I used my normal bike that I use for “normal” stage races and it worked perfectly fine. However unlike normal stage races you will have to carry your bike for longer periods than any sane person is accustomed to, 3 hours plus over Lehana’s for instance, so I would suggest a comfortable pair of shoes that are designed for walking in and that can take a beating. You can find a comfortable way to carry your bike pre-ride but believe me you work this out pretty quickly up Lehana’s!

Top of Lehana's Pass

S-Works becomes touring bike!!

Be self-sufficient with regards basic spares, tubes, chain lube, plugs etc - there are no bike shops or mechanics where this ride goes. A day-pack is sufficient with enough space for food, water and extra layers. Be prepared for a trivial 8 to 16 hours in the saddle depending on speed and navigational savvy.

There are plenty of Spaza shops en-route for emergency Cokes, in fact a rule of thumb is that if you see a shop get a Coke and whatever food they are selling. Whilst on nutrition, there are some very specific rules here - if its solid, eat it and if its liquid, drink it and if you do this constantly for the entire 6 days you should be fine. Overnight stops all have wholesome dinners and breakfasts on offer and remember to always make sandwiches in the morning, they’ll save your life! If you are a vegetarian or a bit fussy you may have to take a week off and simply treat chickens as fast moving vegetables...

Centocow Mission feast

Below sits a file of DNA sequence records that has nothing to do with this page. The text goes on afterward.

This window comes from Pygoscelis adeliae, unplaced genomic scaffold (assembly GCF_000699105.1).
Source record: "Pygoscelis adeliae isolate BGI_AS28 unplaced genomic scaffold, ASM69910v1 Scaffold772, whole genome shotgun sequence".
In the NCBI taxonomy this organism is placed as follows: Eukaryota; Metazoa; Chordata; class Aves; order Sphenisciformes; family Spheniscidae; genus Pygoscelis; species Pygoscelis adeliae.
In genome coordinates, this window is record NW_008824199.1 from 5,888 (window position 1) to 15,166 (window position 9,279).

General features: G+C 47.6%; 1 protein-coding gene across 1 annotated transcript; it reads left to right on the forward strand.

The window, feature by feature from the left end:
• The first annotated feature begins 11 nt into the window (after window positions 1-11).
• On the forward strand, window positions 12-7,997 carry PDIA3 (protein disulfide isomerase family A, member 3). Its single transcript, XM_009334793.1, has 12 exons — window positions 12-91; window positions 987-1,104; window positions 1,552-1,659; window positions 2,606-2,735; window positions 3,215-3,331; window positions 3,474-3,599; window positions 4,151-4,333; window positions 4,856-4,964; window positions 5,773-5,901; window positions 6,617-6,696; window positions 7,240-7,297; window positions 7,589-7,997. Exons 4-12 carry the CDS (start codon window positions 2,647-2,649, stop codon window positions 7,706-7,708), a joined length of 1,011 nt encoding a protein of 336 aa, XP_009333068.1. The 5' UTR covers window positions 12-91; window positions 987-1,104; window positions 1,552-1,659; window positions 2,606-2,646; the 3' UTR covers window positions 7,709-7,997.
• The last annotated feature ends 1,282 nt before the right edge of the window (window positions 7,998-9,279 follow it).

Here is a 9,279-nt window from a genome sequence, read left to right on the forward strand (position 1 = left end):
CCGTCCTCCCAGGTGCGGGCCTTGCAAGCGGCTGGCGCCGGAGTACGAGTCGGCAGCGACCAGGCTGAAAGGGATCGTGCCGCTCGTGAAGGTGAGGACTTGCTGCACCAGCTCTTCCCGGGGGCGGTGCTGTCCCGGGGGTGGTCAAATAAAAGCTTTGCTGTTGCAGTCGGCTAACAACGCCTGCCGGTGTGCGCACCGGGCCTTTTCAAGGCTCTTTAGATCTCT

Spaza shop feast

When it comes to fitness you need to be fitter than Julius Malema but don’t have to be as fit as Martin Dreyer, somewhere in the middle should be fine. Be prepared to “kak off” a bit and under no circumstances be tempted to get in the support vehicle, you will live to regret it. With regards the support vehicle, do not ever expect to see it or rely on it, however it may also just arrive out of nowhere and provide you with a delightful impromptu tea party.

Breakfast at Vuvu

The riding itself is really varied with a bit of everything, do not however expect groomed “Nick’s Pass” type trails, this is mountain biking in the raw and it’s fantastic, even if you are a worshiper of groomed single track as I am. I also tended to ride my bike like there was a tomorrow rather than my normal caution to the wind style (it’s a long walk out of the Vuvu valley with a broken wheel) but I found this more conservative type of riding strangely satisfying, good grief I can’t believe I just said that!!

One of many "small" climbs